Cardinal Nicholas Cheong Jin-suk was born into a Catholic household in Seoul on Dec. 2, 1931, although his registered birthday is Dec. 7. He was baptized four days after he was born and received the baptismal name Nicholas. While Cheong’s mother was pregnant with him, she dreamt of a young man calling her mother and telling her that he has become a bishop.
Cheong was born and raised in his wealthy maternal grandfather’s house. His mother’s side of the family had been devout Catholics for generations and his maternal grandfather served as a community leader at Myeongdong Cathedral. Cheong said that he went to early morning mass every day for three years when he was young, not missing a single day. His father was absent for most of his life as he had gone to North Korea right after the liberation from Japanese colonization and went on to serve as a vice minister of industries there before being purged.
The cardinal entered Seoul National University as a chemical engineering major in April 1950, aspiring to become an inventor. However, the Korean War erupted just two months later, forever changing his life. While serving as an interpreter at the National Defense Corps and witnessing soldiers die around him, he came across a book on St. Maria Goretti at the office of the US Army chaplain and decided to become a priest.
He entered the Catholic University of Korea and was ordained on March 18, 1961 at the Myeongdong Cathedral in Seoul. He went on to spend several years in different religious organizations as an instructor and secretary before going on to study at the Pontifical Urban University in Rome in 1968. After receiving his Master’s degree in canon law, he was appointed bishop in 1970. At age 38, he was the youngest bishop in Korea. His motto was “Omnibus Omnia” which means “all things to all men.” He served for 28 years as the second bishop of the Diocese of Cheongju.
Cheong dedicated his life to the study of canon law and was considered Korea’s leading authority in the field. After seeing a Japanese translated version of the original Latin law, he decided to pen a Korean translation. He founded the canon law translation committee in 1983 and began the work with around 10 other priests who majored in canon law. The Korean translation of the canon law was published in 1989. This is considered one of Cheong’s most outstanding achievements. He continued to write books on canon laws in Korean, writing a set of 15 books until 2002. Throughout his life, he wrote more than 50 books, including two books that were written last year.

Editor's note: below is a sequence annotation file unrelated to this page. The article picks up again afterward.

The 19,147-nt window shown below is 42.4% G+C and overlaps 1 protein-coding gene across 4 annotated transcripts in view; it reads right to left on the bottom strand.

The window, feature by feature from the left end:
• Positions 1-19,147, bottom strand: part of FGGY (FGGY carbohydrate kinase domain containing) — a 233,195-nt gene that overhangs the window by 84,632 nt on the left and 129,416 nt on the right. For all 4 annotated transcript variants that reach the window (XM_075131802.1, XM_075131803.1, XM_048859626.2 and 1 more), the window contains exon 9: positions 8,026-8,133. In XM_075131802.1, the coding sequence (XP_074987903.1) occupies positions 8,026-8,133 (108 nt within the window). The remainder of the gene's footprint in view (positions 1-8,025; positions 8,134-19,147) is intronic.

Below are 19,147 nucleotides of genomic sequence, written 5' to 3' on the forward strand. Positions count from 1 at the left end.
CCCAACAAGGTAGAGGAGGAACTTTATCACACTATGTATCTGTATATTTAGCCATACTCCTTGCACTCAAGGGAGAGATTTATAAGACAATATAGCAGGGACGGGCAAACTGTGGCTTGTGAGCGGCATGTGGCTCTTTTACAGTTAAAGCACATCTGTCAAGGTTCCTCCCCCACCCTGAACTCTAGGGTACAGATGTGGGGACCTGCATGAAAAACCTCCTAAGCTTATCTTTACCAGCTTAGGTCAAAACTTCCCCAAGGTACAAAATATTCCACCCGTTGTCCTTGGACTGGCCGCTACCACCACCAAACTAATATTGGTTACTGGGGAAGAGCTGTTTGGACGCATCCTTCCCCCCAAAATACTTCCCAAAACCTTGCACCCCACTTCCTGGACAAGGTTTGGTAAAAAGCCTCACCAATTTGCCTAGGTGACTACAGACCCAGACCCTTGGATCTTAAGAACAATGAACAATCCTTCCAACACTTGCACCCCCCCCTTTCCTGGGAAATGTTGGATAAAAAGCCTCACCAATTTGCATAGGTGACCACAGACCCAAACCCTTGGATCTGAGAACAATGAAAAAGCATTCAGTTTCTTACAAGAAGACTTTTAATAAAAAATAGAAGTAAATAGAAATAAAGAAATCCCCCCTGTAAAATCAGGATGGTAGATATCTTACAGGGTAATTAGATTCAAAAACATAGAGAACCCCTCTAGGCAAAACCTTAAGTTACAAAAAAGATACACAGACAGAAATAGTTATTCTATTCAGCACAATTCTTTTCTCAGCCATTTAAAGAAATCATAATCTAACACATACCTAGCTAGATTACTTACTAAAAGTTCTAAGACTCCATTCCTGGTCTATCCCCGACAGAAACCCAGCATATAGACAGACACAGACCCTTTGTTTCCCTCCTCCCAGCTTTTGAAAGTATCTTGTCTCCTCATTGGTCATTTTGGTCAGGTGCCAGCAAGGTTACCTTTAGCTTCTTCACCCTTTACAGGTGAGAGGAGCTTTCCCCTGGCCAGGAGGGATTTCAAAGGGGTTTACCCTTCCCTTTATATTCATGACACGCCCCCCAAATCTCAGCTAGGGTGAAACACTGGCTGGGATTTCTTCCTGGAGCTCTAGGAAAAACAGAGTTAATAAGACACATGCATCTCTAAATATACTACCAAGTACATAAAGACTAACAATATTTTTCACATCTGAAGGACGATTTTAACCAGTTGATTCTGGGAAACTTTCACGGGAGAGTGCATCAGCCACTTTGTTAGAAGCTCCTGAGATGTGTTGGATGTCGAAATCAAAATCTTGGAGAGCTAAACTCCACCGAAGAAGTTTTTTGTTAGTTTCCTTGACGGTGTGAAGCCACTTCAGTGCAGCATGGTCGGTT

Cheong was promoted to archbishop of Seoul when the late Cardinal Stephen Kim Sou-hwan retired from the post in 1998. He was also elected as the president of the Korean Episcopal Conference that year. He was made cardinal by Pope Benedict XVI in 2006 at the age of 74, becoming only the second cardinal in Korea. At the time, Kim said that he could rest in peace knowing that Korea has another cardinal. Kim passed away in 2008.
During his time as archbishop of Seoul, Cheong led the reconstruction of the Catholic University of Korea’s Seoul St. Mary’s Hospital and the Myeongdong Cathedral.
In 2000, Cheong convened a synod, a council of the Church that decides on church doctrines and practices, for the first time since 1922 and allowed priests to elect district leaders so that ministry can be done on a district scale.
He was firm on his views on valuing life. He launched the Catholic Life Committee in 2005 after criticizing professor Hwang Woo-suk for his stem cell research using embryos. The committee then invested 10 billion won ($8.9 million) in adult stem cell research. His appreciation of life could also be seen in the donation of his cornea upon his death.
After serving for 14 years, Cheong retired in 2012, setting a record as the longest serving archbishop in Korea. Cardinal Andrew Yeom Soo-jung was appointed as the archbishop of Seoul.
During his retirement, Cheong continued to write numerous books until he was reportedly hospitalized in February due to old age. Cheong died on Tuesday night at the Seoul St. Mary’s Hospital at the age of 89. His body currently lies in a glass coffin at Myeongdong Cathedral, where members of the public can bid farewell before his funeral on Saturday.
By Lim Jang-won (email@example.com